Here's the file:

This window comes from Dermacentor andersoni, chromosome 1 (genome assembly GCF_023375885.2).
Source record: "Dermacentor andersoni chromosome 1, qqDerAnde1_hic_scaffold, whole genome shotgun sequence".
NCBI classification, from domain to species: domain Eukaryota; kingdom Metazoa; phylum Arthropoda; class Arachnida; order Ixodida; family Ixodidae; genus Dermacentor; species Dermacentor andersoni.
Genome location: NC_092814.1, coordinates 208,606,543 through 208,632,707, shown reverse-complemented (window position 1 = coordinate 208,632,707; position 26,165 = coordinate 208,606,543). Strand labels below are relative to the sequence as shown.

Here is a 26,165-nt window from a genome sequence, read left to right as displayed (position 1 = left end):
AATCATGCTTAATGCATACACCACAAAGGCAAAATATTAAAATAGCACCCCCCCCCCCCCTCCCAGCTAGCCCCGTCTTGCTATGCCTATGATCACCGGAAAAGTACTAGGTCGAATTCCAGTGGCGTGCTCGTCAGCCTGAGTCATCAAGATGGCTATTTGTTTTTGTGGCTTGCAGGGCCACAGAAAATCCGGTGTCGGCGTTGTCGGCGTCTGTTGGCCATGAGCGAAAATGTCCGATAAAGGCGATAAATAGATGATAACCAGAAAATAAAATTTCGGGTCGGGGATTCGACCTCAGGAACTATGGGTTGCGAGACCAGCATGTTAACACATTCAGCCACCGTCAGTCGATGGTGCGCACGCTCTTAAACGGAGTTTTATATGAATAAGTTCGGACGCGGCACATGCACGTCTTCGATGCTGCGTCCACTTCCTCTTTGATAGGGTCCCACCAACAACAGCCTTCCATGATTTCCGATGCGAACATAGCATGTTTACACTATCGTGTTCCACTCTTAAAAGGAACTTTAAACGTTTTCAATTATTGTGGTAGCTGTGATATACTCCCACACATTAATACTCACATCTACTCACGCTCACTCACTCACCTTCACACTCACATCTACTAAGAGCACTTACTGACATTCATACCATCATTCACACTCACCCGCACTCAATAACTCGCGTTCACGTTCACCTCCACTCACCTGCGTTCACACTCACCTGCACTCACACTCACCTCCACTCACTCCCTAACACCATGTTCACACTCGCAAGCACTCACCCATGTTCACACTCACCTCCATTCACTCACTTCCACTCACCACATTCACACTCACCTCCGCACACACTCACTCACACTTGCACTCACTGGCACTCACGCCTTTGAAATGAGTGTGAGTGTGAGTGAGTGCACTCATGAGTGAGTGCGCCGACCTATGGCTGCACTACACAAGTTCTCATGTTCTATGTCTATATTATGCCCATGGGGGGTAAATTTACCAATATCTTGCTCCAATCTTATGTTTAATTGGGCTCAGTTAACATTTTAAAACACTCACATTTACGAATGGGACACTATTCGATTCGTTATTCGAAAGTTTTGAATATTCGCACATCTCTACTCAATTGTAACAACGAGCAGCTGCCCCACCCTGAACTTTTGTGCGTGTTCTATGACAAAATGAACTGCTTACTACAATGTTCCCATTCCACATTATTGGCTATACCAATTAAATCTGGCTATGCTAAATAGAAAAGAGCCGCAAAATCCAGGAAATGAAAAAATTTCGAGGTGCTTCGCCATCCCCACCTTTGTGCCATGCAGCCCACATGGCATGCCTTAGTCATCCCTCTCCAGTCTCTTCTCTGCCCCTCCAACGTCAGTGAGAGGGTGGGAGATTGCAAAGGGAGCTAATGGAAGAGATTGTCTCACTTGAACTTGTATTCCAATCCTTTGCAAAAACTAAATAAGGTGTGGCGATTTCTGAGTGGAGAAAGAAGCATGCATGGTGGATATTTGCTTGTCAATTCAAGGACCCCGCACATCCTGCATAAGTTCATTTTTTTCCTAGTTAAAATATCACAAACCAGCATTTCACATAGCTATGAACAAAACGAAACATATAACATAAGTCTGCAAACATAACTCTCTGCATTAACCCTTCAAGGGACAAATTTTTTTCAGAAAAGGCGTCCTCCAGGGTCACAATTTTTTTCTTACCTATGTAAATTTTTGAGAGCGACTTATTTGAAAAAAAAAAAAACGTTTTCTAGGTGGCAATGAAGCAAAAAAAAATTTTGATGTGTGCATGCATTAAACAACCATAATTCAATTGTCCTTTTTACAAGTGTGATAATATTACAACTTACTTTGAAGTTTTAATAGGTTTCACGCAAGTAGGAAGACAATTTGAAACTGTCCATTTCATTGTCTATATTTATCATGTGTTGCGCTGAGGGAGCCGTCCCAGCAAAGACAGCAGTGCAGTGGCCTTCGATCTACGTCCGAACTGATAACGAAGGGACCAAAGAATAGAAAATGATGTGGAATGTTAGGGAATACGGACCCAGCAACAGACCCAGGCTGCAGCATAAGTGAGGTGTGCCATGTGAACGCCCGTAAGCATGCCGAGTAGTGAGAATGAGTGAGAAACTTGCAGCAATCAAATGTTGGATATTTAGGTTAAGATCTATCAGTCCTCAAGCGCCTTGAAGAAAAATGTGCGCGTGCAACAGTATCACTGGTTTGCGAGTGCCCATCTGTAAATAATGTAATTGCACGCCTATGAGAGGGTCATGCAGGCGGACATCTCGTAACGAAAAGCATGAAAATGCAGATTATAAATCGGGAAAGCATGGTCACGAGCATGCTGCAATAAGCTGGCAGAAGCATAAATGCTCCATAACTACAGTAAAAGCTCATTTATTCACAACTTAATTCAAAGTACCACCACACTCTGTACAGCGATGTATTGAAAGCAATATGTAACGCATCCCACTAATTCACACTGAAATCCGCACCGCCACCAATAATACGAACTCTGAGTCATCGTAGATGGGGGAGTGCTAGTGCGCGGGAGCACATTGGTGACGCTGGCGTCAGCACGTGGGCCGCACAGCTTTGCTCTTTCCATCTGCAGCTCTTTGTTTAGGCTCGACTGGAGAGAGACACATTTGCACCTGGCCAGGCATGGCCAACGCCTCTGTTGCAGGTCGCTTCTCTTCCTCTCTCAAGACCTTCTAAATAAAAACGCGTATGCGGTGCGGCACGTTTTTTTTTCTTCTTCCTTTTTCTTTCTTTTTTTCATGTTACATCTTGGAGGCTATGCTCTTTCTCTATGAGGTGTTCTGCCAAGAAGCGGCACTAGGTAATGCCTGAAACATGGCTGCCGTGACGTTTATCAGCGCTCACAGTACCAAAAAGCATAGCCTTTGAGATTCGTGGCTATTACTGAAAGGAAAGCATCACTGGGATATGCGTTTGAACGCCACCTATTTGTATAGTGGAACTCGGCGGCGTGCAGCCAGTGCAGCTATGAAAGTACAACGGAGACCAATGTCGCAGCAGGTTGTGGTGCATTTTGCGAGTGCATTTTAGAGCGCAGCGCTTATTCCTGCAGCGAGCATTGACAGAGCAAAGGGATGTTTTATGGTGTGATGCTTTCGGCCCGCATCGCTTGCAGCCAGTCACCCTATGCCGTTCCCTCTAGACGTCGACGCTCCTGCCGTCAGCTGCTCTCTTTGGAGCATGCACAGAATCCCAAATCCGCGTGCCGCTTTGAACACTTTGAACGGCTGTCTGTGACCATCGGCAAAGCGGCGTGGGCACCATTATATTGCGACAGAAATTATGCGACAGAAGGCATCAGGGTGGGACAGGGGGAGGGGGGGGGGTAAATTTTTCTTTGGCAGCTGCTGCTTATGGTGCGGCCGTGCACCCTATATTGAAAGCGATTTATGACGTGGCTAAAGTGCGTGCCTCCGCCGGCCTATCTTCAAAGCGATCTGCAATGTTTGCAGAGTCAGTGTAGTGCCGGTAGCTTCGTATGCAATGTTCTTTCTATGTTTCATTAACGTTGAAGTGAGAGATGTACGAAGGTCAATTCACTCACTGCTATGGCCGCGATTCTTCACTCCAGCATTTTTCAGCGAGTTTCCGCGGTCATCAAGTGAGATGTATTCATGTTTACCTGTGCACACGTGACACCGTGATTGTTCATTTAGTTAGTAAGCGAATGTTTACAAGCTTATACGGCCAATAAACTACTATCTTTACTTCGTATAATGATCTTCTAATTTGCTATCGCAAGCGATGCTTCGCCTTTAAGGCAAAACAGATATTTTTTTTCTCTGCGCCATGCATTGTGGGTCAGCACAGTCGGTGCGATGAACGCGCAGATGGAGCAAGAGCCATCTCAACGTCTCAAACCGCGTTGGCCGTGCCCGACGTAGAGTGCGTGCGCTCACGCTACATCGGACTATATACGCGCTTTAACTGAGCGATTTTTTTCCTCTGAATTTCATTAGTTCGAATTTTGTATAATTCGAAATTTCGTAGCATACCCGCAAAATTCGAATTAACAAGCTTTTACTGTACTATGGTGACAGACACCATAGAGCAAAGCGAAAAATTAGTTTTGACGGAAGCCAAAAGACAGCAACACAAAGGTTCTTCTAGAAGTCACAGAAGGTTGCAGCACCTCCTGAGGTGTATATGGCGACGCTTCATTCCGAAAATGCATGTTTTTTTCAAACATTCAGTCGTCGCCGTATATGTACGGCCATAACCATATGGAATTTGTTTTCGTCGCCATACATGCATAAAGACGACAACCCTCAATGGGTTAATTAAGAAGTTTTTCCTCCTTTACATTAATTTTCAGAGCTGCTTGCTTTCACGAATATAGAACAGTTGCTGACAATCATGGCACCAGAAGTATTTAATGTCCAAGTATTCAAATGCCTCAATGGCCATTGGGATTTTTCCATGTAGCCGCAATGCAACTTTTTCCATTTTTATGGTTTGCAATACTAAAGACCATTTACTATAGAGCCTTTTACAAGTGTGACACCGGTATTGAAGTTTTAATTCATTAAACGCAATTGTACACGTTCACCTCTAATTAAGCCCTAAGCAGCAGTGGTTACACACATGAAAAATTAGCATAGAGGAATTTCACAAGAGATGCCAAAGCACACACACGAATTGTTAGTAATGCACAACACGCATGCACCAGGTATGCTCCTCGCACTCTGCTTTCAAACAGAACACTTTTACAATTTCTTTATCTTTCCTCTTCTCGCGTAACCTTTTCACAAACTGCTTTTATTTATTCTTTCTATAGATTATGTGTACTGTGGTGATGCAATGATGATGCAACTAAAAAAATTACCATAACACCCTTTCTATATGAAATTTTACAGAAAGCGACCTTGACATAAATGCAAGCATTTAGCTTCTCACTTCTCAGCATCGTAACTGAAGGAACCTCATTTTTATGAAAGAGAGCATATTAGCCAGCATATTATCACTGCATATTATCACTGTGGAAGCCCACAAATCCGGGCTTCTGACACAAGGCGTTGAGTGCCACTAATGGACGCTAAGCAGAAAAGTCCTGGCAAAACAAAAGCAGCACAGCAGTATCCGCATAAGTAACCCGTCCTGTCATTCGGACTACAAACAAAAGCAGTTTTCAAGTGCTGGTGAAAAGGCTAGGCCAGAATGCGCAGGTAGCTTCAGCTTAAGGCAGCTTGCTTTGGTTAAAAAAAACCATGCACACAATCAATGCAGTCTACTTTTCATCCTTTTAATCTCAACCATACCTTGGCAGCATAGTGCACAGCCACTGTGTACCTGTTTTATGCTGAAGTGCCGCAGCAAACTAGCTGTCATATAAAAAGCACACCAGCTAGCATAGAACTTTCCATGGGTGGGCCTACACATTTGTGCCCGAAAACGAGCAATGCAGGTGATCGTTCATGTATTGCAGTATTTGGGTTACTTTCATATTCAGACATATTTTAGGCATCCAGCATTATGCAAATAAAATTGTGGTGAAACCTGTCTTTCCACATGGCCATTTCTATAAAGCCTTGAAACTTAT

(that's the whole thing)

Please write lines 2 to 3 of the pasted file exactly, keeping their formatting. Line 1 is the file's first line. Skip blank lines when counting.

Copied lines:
Source record: "Dermacentor andersoni chromosome 1, qqDerAnde1_hic_scaffold, whole genome shotgun sequence".
NCBI classification, from domain to species: domain Eukaryota; kingdom Metazoa; phylum Arthropoda; class Arachnida; order Ixodida; family Ixodidae; genus Dermacentor; species Dermacentor andersoni.